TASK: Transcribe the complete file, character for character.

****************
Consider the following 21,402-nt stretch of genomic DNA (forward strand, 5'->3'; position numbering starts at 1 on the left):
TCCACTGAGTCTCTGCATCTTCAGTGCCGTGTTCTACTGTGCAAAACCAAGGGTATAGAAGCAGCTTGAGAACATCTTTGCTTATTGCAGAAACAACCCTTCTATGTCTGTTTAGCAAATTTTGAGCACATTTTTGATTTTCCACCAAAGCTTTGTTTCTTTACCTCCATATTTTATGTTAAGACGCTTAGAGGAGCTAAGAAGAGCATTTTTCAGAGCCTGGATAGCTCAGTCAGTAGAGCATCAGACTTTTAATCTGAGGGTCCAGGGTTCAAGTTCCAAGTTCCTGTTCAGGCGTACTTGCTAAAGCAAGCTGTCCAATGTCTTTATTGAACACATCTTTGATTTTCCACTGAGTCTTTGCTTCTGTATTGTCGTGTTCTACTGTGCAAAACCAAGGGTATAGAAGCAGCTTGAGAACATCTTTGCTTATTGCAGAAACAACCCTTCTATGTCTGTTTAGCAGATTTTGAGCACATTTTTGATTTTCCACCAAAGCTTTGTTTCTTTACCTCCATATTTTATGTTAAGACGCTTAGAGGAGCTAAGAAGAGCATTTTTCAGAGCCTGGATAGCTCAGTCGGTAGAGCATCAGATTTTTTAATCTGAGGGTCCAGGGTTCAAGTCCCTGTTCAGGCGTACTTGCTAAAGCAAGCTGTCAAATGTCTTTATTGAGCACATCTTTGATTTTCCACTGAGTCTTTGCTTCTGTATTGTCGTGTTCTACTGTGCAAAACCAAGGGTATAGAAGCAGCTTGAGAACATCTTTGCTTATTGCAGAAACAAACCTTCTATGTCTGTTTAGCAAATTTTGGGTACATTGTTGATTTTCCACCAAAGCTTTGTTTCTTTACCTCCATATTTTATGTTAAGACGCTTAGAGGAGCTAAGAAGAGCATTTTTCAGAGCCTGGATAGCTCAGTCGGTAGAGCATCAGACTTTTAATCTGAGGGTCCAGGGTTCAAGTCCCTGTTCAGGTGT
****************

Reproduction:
Consider the following 21,402-nt stretch of genomic DNA (forward strand, 5'->3'; position numbering starts at 1 on the left):
TCCACTGAGTCTCTGCATCTTCAGTGCCGTGTTCTACTGTGCAAAACCAAGGGTATAGAAGCAGCTTGAGAACATCTTTGCTTATTGCAGAAACAACCCTTCTATGTCTGTTTAGCAAATTTTGAGCACATTTTTGATTTTCCACCAAAGCTTTGTTTCTTTACCTCCATATTTTATGTTAAGACGCTTAGAGGAGCTAAGAAGAGCATTTTTCAGAGCCTGGATAGCTCAGTCAGTAGAGCATCAGACTTTTAATCTGAGGGTCCAGGGTTCAAGTTCCAAGTTCCTGTTCAGGCGTACTTGCTAAAGCAAGCTGTCCAATGTCTTTATTGAACACATCTTTGATTTTCCACTGAGTCTTTGCTTCTGTATTGTCGTGTTCTACTGTGCAAAACCAAGGGTATAGAAGCAGCTTGAGAACATCTTTGCTTATTGCAGAAACAACCCTTCTATGTCTGTTTAGCAGATTTTGAGCACATTTTTGATTTTCCACCAAAGCTTTGTTTCTTTACCTCCATATTTTATGTTAAGACGCTTAGAGGAGCTAAGAAGAGCATTTTTCAGAGCCTGGATAGCTCAGTCGGTAGAGCATCAGATTTTTTAATCTGAGGGTCCAGGGTTCAAGTCCCTGTTCAGGCGTACTTGCTAAAGCAAGCTGTCAAATGTCTTTATTGAGCACATCTTTGATTTTCCACTGAGTCTTTGCTTCTGTATTGTCGTGTTCTACTGTGCAAAACCAAGGGTATAGAAGCAGCTTGAGAACATCTTTGCTTATTGCAGAAACAAACCTTCTATGTCTGTTTAGCAAATTTTGGGTACATTGTTGATTTTCCACCAAAGCTTTGTTTCTTTACCTCCATATTTTATGTTAAGACGCTTAGAGGAGCTAAGAAGAGCATTTTTCAGAGCCTGGATAGCTCAGTCGGTAGAGCATCAGACTTTTAATCTGAGGGTCCAGGGTTCAAGTCCCTGTTCAGGTGT